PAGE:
There have been films made about Alzheimer’s disease before, including the excellent Away From Her (2006) and Iris (2001), but Still Alice is different because it tells its story from the point of view of the person afflicted with the illness. As important and involving as the other films are, they are primarily about the caretaker, and fail to convey what, exactly, it would be like to lose one’s mind so uncontrollably. By contrast, writer/directors Richard Glatzer and Wash Westmoreland wisely focus on Alice. The film begins with the first signs of memory loss, and by the end, we’re left with a heartbreaking character study that refuses to sugarcoat the slow disintegration of the self.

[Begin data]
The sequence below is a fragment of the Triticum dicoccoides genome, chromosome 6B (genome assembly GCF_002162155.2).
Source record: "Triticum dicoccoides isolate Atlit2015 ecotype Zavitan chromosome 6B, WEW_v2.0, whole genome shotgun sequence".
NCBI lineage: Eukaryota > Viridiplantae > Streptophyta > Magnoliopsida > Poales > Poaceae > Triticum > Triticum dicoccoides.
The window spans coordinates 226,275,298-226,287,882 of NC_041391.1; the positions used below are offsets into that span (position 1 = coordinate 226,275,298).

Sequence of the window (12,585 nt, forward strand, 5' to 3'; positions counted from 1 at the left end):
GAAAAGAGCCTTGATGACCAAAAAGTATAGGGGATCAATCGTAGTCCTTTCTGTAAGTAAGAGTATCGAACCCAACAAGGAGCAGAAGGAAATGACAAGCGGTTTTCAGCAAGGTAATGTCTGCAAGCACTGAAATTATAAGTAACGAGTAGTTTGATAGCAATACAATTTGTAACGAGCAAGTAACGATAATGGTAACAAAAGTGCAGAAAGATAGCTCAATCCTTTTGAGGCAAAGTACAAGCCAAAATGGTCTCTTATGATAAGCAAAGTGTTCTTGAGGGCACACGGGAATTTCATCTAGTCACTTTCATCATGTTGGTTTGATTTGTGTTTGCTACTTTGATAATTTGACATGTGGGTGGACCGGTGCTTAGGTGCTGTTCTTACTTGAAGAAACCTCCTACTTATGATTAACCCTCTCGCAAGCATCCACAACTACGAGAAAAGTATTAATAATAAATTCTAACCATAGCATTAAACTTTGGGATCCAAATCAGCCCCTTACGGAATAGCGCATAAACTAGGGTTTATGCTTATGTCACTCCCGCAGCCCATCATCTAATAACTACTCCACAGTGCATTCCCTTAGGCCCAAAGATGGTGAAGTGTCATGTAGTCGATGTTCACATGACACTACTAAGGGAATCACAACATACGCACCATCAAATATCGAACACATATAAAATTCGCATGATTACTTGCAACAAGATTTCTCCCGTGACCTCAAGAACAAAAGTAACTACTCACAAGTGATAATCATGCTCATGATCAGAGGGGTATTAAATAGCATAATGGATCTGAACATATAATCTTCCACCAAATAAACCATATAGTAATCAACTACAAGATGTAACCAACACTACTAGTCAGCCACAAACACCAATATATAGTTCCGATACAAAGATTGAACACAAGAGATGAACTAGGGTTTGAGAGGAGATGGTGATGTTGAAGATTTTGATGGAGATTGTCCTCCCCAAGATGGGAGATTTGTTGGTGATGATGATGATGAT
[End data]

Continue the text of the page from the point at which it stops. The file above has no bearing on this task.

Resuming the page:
Moore elevates every scene, and she is matched by an excellent supporting cast, including Alec Baldwin as Alice’s husband, and Kate Bosworth and Hunter Parrish as her children. Alice’s most important relationship in the film is with her youngest daughter Lydia, played brilliantly by Kristen Stewart. At first, Alice disproves of Lydia’s lifestyle, and there is clear animosity between them. Alice, a brilliant Columbia University professor, wants Lydia to attend college and pursue a traditional career. Lydia wants to remain in Los Angeles and make her way as a struggling actress. The diagnosis brings them closer together, and as Alice loses control and relies on her family to take care of her, Lydia is the most compassionate and understanding. In one poignant scene, Lydia probes into Alice’s state of mind, and Alice thanks her for wanting to know, which suggests that no one else in the family cares to comprehend life from Alice’s perspective, and that Alice wishes they would.